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The Strategic Value of Incomplete Contracting in a Competing Hierarchies Environment

We explore the strategic value of quantity forcing contracts in a competing manufacturer-retailer hierarchies environment under both adverse selection and moral hazard. Manufacturers dealing with (exclusive) competing retailers may prefer to leave contracts silent on retail prices, whenever other aspects of the retailers’ activity remain Two effects are at play once one moves from retail price maintenance to quantity forcing. First, restricting the number of screening instruments available to manufacturers has a detrimental effect on their pro.ts as it leaves more possibilities to retailer for getting information rents. Second, such restriction may provide manufacturers with strategic power in that it affects downstream competition. Under some conditions related to the severity of the adverse selection problem and the nature of externalities across retailers, the latter effect may rationalize the use of quantity forcing contracts in a game of competing hierarchies. RPM may be either detrimental or bene.cial to welfare depending upon the type of non-market externalities that retailers impose on each other.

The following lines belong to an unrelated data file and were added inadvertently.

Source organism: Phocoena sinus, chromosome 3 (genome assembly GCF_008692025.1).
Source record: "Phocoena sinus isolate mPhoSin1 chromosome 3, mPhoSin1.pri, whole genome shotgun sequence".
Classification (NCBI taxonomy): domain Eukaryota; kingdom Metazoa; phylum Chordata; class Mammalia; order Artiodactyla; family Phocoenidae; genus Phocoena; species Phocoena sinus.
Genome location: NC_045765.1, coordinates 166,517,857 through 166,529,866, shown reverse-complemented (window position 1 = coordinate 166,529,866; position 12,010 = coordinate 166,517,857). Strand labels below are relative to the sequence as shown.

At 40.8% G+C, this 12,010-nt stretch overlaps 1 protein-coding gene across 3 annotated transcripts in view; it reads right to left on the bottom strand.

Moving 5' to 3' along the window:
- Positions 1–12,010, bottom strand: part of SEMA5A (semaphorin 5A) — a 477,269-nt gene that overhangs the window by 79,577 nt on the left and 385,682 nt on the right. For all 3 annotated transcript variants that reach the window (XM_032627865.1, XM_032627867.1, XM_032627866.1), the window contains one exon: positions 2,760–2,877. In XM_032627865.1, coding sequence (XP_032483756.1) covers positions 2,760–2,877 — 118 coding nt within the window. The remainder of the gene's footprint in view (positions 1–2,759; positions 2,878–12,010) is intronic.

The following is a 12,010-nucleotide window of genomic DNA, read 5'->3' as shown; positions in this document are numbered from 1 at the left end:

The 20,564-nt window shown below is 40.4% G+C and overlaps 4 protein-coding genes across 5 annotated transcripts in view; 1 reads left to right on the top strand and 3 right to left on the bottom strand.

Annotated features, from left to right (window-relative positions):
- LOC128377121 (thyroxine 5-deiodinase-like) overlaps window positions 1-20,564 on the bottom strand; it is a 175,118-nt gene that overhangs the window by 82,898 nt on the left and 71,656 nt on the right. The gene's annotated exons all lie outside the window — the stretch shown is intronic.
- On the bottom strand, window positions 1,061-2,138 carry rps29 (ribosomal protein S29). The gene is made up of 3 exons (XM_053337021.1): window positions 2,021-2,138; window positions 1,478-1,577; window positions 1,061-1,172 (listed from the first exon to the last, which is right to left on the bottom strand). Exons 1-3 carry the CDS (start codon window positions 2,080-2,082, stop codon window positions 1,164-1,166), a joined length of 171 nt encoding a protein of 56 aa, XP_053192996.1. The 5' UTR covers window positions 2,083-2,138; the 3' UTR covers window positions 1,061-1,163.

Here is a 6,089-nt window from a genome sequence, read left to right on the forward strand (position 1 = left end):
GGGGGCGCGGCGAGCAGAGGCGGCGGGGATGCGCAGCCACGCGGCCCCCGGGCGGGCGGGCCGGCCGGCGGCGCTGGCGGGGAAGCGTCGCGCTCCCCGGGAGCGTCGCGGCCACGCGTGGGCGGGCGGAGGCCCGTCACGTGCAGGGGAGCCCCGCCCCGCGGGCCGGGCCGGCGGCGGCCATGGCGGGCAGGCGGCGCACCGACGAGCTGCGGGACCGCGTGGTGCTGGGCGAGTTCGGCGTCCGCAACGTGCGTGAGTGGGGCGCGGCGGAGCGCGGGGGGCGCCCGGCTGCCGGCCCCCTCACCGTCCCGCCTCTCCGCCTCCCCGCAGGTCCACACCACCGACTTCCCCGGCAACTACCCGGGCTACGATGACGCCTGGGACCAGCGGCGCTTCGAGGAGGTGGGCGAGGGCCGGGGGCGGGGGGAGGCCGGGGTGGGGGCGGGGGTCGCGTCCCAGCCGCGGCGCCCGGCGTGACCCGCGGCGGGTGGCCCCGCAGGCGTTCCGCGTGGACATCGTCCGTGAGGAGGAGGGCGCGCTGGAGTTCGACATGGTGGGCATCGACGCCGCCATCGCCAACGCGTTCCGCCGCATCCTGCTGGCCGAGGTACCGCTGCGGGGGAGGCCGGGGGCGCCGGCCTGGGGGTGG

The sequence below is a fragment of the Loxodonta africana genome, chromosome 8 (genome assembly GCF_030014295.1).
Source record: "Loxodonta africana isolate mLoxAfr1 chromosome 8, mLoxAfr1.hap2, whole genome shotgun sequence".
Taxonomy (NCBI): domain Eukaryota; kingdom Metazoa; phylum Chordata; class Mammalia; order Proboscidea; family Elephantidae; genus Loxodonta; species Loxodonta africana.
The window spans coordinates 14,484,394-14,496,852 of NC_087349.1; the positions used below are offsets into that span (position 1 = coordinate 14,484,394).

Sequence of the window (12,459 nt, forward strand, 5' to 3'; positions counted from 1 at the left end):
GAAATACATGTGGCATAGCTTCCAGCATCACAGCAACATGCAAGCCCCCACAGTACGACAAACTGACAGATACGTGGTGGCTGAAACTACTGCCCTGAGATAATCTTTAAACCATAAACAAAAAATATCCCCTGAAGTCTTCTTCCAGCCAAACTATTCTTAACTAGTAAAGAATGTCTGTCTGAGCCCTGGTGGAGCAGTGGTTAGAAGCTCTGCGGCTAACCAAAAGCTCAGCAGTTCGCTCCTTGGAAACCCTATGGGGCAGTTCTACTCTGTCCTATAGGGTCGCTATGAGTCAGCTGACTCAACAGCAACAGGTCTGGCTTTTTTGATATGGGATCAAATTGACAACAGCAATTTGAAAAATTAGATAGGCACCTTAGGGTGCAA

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Paper provided by Centre for Studies in Economics and Finance (CSEF), University of Naples, Italy in its series CSEF Working Papers with number 160.

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Date of creation: 01 Jul 2006
Date of revision: 08 Dec 2006
Publication status: Published in American Economic Journal: Microeconomics, 2010, 2(1), pp. 204-229.
Handle: RePEc:sef:csefwp:160
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